Özen: When we look at the SDGs’ budget, the states’ contribution is low when we compare it to private companies. Why do you think it is like that?

Sheila: I think states are contributing a lot, I don’t know if that is necessarily, that companies are contributing more than states, governments. I don’t know the specific information about it actually. I think there is a mismatch in how much certain companies are contributing, some countries do a lot with the SDGs, some don’t do anything, some companies do a lot, some don’t do anything. I think it is resistance to change lack of awareness about what the SDGs really are.

Melih: Who benefits most from the SDGs? People, companies or governments?

Sheila: I think if everyone plays a part but the average person can benefit the most. Everyone can benefit because healthier people with access to Internet, technology, health food and health care are better for the government. They are less strain on society; they are more productive so it is also good for business. When the average person is happy, everybody else is happy and I think that if all the goals are achieved than the average person can gain most because we can be in the fresh air with the beautiful environment and we are healthy, happy and we have good education and we feel equal and empowered with others. I think the average person has the most to gain and through that everybody else has a lot to gain.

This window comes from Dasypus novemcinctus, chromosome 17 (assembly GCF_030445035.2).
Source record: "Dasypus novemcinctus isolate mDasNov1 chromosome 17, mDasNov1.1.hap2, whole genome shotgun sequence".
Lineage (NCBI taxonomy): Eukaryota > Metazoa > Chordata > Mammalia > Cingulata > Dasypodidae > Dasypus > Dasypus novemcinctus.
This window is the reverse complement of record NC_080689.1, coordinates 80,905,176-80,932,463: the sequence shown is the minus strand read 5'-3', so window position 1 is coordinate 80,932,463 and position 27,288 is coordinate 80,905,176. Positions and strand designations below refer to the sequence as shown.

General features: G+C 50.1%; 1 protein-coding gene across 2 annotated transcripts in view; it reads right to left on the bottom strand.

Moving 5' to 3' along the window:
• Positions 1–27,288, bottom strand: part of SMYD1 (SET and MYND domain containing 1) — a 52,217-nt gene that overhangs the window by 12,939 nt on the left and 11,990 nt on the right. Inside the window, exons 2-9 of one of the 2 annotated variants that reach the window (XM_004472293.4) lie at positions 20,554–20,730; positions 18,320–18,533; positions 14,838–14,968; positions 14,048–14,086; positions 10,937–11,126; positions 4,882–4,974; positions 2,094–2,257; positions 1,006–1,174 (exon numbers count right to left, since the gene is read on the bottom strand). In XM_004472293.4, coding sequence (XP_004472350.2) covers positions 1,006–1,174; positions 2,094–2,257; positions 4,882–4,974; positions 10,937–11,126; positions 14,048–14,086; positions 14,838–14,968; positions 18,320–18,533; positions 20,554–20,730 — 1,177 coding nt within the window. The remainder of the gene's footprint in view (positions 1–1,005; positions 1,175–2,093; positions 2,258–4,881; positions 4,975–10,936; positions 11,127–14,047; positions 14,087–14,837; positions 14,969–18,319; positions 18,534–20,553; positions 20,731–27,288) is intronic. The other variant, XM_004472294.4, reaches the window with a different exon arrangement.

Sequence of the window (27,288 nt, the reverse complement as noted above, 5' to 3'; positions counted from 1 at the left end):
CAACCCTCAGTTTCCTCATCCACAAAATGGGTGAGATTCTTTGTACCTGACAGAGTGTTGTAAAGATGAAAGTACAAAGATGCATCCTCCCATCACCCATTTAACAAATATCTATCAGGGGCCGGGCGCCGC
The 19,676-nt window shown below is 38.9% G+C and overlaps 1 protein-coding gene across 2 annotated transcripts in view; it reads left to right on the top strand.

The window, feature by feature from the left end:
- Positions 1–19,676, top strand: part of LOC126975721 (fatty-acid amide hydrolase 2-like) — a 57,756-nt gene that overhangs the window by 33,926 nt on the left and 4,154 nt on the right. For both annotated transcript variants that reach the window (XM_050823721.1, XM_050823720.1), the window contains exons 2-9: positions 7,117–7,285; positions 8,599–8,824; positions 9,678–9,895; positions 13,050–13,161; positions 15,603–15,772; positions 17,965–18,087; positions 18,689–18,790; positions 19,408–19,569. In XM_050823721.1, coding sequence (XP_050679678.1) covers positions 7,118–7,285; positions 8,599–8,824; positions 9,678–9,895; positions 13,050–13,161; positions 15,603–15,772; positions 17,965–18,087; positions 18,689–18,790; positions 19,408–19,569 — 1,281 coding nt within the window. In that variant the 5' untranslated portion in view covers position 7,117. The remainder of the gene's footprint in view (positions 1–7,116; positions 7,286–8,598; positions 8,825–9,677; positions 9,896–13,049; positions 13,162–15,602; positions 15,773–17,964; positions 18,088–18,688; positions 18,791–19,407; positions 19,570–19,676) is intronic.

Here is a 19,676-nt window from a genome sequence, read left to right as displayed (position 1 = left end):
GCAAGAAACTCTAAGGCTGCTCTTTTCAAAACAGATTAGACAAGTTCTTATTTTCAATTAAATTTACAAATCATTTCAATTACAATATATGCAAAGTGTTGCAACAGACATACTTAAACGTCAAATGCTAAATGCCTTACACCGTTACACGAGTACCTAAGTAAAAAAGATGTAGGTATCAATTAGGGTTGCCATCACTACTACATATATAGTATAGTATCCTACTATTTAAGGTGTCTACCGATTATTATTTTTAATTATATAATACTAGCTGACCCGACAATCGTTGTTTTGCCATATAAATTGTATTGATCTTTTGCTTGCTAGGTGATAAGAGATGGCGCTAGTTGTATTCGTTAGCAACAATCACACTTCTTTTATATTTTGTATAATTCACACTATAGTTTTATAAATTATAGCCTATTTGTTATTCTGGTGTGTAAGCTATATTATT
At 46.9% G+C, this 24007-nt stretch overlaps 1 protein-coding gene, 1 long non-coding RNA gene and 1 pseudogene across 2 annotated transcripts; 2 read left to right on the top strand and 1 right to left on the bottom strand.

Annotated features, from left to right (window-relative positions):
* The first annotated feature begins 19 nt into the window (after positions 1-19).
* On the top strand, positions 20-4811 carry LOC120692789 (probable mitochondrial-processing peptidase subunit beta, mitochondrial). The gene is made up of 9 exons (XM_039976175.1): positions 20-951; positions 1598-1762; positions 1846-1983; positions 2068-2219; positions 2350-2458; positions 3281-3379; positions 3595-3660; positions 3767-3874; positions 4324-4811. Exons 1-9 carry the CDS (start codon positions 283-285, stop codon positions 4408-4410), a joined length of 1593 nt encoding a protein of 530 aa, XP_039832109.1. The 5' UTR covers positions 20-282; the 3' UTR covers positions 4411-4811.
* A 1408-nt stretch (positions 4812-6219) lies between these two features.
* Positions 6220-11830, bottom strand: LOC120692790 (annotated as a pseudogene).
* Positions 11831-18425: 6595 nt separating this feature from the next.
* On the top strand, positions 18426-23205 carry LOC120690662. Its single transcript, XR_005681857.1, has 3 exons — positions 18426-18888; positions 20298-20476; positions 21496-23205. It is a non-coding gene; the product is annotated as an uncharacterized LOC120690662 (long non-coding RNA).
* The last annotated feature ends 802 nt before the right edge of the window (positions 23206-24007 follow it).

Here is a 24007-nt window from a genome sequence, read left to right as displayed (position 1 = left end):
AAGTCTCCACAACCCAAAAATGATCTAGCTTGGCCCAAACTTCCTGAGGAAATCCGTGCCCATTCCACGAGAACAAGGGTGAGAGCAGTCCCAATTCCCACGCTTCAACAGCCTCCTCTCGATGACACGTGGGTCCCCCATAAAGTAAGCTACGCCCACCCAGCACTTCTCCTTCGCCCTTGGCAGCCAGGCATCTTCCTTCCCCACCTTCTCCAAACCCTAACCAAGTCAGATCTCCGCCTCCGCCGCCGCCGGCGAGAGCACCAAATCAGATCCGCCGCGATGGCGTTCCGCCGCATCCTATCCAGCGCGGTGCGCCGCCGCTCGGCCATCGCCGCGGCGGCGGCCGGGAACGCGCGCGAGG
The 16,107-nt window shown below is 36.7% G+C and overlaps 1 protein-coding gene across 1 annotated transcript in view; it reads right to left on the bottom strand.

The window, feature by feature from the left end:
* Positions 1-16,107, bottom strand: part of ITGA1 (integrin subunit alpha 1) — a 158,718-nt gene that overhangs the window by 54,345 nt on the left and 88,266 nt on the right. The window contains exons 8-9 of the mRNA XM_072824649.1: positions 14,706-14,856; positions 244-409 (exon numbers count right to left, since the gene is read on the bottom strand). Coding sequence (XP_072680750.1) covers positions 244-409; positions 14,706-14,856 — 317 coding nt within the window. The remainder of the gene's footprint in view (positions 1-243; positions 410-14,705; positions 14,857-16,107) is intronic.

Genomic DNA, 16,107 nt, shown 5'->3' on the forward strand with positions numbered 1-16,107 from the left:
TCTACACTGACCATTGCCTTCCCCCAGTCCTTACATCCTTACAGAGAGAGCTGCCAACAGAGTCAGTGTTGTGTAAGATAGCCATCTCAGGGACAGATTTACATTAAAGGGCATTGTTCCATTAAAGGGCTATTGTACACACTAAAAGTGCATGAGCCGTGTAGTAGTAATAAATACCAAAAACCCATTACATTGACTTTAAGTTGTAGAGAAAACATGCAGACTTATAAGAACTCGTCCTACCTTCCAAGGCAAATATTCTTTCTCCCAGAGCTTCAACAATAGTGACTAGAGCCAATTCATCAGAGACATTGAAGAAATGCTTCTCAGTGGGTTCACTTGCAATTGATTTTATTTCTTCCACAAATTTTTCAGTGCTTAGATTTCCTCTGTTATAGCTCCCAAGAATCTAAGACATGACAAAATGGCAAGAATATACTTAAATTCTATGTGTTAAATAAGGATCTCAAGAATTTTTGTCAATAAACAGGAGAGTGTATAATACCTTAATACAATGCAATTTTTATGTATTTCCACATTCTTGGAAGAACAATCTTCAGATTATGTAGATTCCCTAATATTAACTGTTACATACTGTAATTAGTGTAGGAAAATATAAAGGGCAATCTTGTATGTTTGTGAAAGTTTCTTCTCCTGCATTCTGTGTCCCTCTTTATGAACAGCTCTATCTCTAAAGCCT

Özen: So, who do you think a change maker is?

Sheila: I think anyone can be a change maker. Not everybody agrees with me but I like companies as change makers because I think they are so influential. We all interact with companies everyday and they have a lot of resources. I think they have a power to make a big statement. Because they have so many resources and influence it’s also kind of a responsibility for them to make change happen.

Melih: So do you think that SDG should start from companies?

Sheila: Yes, I think they are such influential change makers. I think they can have SDGs everywhere; they can bring awareness of the SDG’s to the average person. I think a lot of people still don’t really know what SDGs are, maybe they hadn’t even heard of them. Because there are so much influence everyday from companies around us through advertisement, what we wear when we shop, things we buy or what we see on the Internet; I think they can bring SDGs to the front line. 

Özen: They have the biggest impact on us.

Sheila: Yes, exactly. 

Melih: What would you suggest young people like us?

Sheila: I think trying to breakdown the big goals into small things that we can actually measure and observe in our everyday lives, just looking around us, seeing examples of positive impact of the SDG’s also as individuals using them as guidelines for what kind of future we want to live in. I think everyone can agree that they want to live in a future where there is no poverty, no hunger and where everybody has a good education, and where there is access to jobs. So, just keeping them as a lance but not being overwhelmed by how big they are, breaking it down.

Özen and Melih: Thank you very much for your time.